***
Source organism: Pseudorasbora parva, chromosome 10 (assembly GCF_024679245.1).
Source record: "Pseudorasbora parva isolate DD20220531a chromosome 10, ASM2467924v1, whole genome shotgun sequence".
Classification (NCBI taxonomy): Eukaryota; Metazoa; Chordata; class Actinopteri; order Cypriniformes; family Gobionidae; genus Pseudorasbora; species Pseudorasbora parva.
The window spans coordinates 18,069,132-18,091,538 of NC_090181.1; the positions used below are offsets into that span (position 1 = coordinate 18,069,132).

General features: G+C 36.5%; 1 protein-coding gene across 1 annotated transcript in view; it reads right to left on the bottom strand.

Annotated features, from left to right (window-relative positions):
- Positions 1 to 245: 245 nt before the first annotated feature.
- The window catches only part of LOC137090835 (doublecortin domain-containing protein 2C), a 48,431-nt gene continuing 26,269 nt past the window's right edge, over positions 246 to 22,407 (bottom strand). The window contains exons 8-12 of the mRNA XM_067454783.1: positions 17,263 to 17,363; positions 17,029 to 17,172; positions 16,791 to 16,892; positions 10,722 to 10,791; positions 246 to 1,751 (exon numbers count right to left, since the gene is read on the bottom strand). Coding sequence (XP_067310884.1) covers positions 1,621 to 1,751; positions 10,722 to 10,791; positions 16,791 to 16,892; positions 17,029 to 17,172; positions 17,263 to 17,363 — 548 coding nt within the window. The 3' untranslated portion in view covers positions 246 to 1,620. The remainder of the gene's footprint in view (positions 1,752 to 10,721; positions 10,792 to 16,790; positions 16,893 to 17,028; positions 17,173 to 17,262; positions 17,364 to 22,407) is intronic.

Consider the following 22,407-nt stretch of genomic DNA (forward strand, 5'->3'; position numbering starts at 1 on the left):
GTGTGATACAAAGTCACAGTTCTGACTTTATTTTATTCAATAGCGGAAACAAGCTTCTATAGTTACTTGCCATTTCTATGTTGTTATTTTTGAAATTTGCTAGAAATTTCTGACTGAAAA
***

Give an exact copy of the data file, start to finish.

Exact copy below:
Source organism: Pseudorasbora parva, chromosome 10 (assembly GCF_024679245.1).
Source record: "Pseudorasbora parva isolate DD20220531a chromosome 10, ASM2467924v1, whole genome shotgun sequence".
Classification (NCBI taxonomy): Eukaryota; Metazoa; Chordata; class Actinopteri; order Cypriniformes; family Gobionidae; genus Pseudorasbora; species Pseudorasbora parva.
The window spans coordinates 18,069,132-18,091,538 of NC_090181.1; the positions used below are offsets into that span (position 1 = coordinate 18,069,132).

General features: G+C 36.5%; 1 protein-coding gene across 1 annotated transcript in view; it reads right to left on the bottom strand.

Annotated features, from left to right (window-relative positions):
- Positions 1 to 245: 245 nt before the first annotated feature.
- The window catches only part of LOC137090835 (doublecortin domain-containing protein 2C), a 48,431-nt gene continuing 26,269 nt past the window's right edge, over positions 246 to 22,407 (bottom strand). The window contains exons 8-12 of the mRNA XM_067454783.1: positions 17,263 to 17,363; positions 17,029 to 17,172; positions 16,791 to 16,892; positions 10,722 to 10,791; positions 246 to 1,751 (exon numbers count right to left, since the gene is read on the bottom strand). Coding sequence (XP_067310884.1) covers positions 1,621 to 1,751; positions 10,722 to 10,791; positions 16,791 to 16,892; positions 17,029 to 17,172; positions 17,263 to 17,363 — 548 coding nt within the window. The 3' untranslated portion in view covers positions 246 to 1,620. The remainder of the gene's footprint in view (positions 1,752 to 10,721; positions 10,792 to 16,790; positions 16,893 to 17,028; positions 17,173 to 17,262; positions 17,364 to 22,407) is intronic.

Consider the following 22,407-nt stretch of genomic DNA (forward strand, 5'->3'; position numbering starts at 1 on the left):
GTGTGATACAAAGTCACAGTTCTGACTTTATTTTATTCAATAGCGGAAACAAGCTTCTATAGTTACTTGCCATTTCTATGTTGTTATTTTTGAAATTTGCTAGAAATTTCTGACTGAAAA